Saturday, November 27, 2004

Saturday roundup: news and Venezuelan Christmas music

I was somewhat too tired to post anything for the last two days, except for the Turkey Day best wishes. But news of course never rest. Fortunately in the blogosphere there are always people to pickup the slack.

Chavez in Russia, with Ukraine in my mind

Nothing really much to comment there. The same anti US speech, ant neo-liberalism, anti-whatever-as-long-as-it-makes–me-popular-while-I-keep-doing-exactly–the-contrary-at-home. In Russia this is nice as there are enough left over of the Ancien Regime to fill up auditoriums. Except that this time there is a twist.

South of the border Ukraine is a real mess as the opposition has refused to recognize the election results. Well, even the EU and the US refuse to recognize it. I have not bothered to check what was the position of the Carter Center. Some would like us to think that the Putin press conference with Chavez had for only objective a “you accepted his electoral fraud in August, so now you are going to accept my electoral fraud in Ukraine”. Other muse about what chronicle would have been written if Mendoza (and AD I must add since they sabotaged the whole thing) would have taken to the streets on August 16. And another wonder how the Venezuelan crisis would have occured had there been more Ukrainian immigration in Venezuela.

What is certain is that Putin has been doing pretty much what Chavez is doing in Venezuela (though more efficiently it seems) and that the world is not too upset about this. After all, when was real democracy ever present in Russia? Might as well keep going unless some nut head gets a finger on the missile launch button. What is amazing is that Chavez apparently has convinced folks that he is some liberator of an opprobrious regime whose main fault is having been democratic enough to let him reach power. We’ll see if anyone reaches power pacifically and democratically under Chavez…

The Danilo Anderson case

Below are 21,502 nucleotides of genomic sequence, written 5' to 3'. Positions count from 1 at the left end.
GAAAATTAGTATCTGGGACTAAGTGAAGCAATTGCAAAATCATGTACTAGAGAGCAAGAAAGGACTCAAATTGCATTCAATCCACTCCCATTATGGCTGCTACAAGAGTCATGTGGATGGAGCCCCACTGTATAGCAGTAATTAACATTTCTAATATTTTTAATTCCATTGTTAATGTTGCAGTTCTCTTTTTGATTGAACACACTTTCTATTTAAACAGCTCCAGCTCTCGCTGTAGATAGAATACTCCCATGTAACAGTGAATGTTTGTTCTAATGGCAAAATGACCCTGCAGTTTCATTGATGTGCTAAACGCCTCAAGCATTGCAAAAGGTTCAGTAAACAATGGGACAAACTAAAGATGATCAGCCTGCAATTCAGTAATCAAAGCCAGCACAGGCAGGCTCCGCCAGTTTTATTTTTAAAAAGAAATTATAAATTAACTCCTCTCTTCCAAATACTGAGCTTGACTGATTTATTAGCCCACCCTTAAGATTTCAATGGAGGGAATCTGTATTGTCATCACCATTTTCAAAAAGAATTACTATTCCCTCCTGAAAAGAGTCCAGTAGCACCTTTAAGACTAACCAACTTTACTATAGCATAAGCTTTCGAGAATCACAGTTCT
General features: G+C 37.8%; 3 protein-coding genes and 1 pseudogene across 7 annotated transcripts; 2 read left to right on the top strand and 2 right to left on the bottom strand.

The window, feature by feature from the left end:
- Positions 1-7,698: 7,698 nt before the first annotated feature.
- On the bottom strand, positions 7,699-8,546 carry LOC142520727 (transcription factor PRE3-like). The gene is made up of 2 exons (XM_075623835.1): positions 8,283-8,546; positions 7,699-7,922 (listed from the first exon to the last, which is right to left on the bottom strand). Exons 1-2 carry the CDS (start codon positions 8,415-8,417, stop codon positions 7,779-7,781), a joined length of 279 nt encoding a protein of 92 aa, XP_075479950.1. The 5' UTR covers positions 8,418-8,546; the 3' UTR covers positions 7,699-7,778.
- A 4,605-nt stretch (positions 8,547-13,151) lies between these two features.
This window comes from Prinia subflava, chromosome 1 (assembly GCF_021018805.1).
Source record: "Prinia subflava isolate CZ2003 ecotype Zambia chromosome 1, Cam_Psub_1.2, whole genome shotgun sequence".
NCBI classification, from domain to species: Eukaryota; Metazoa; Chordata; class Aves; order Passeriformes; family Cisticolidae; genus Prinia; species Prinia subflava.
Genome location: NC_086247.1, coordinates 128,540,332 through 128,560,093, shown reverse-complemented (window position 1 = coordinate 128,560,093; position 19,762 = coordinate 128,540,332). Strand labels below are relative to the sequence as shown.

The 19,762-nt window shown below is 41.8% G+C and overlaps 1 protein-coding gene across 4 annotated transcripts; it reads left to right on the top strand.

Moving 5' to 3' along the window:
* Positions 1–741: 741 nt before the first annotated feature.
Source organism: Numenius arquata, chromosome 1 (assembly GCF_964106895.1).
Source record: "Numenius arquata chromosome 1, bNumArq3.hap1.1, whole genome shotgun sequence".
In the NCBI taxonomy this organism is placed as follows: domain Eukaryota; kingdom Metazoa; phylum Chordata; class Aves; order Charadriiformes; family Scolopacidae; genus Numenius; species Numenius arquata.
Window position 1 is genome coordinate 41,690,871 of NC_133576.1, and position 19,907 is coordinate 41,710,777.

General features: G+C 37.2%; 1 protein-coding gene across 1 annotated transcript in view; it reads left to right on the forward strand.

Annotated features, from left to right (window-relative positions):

Things are so confusing, people shot at right and left, weird connection appearing, people found in garbage dumps all alive and tied up and what not. The more I look at this the more I think that the whole mess has nothing to do with terrorism but with an accounting episode between gangs. The only problem is that some of the gangs in this mafia-like bad movie have access to the fire power of the public administration and complacent prosecutors and judges. Miguel, fresh from his Thanksgiving vacation dares to have a look at the work of the Devil in the whole thing.

Christmas Music

And all of this is typed as I am listening to the most exquisite Venezuelan Christmas Music CD ever issued, in my very humble opinion. “El Cuarteto en Noche Buena” is an adaptation of traditional Venezuelan seasonal music (though it includes “What Child is this?”, now Humanity Patrimony I suppose).

El Cuarteto is a quartet for Bass, Flute, Guitar and Cuatro, instruments uniquely important in Venezuelan popular music (well, the Harp is missing but we cannot have it all, can we?). El Cuarteto has made a brilliant career in refreshing all the traditional Venezuelan Music, and when it hit the Christmas repertoire, well, it was jackpot. Whether you are Christian or Jew or Whatever including Agnostic like yours truly, if you have any link with Venezuela you will not be able to resist the charm of this CD. All the light of Christmas, and I mean it beyond the decorations lights as December and January have the most limpid and soft skies of the year, all the Venezuelan spirit of the season could not be better encapsulated. If your heart does not swell when you listen their rendition of Navidad Nuestra, or Simon Diaz singing El Niño del Avila, or the Niño Lindo version ending the CD, then there is something wrong with you.

El Cuarteto en Noche Buena
Manufactured by Corporación Optilaser.
fax: +58 212762 12 69

Possible international merchants:
Flute World
Apio Music
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1 comment:

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    It has all guitar related stuff.



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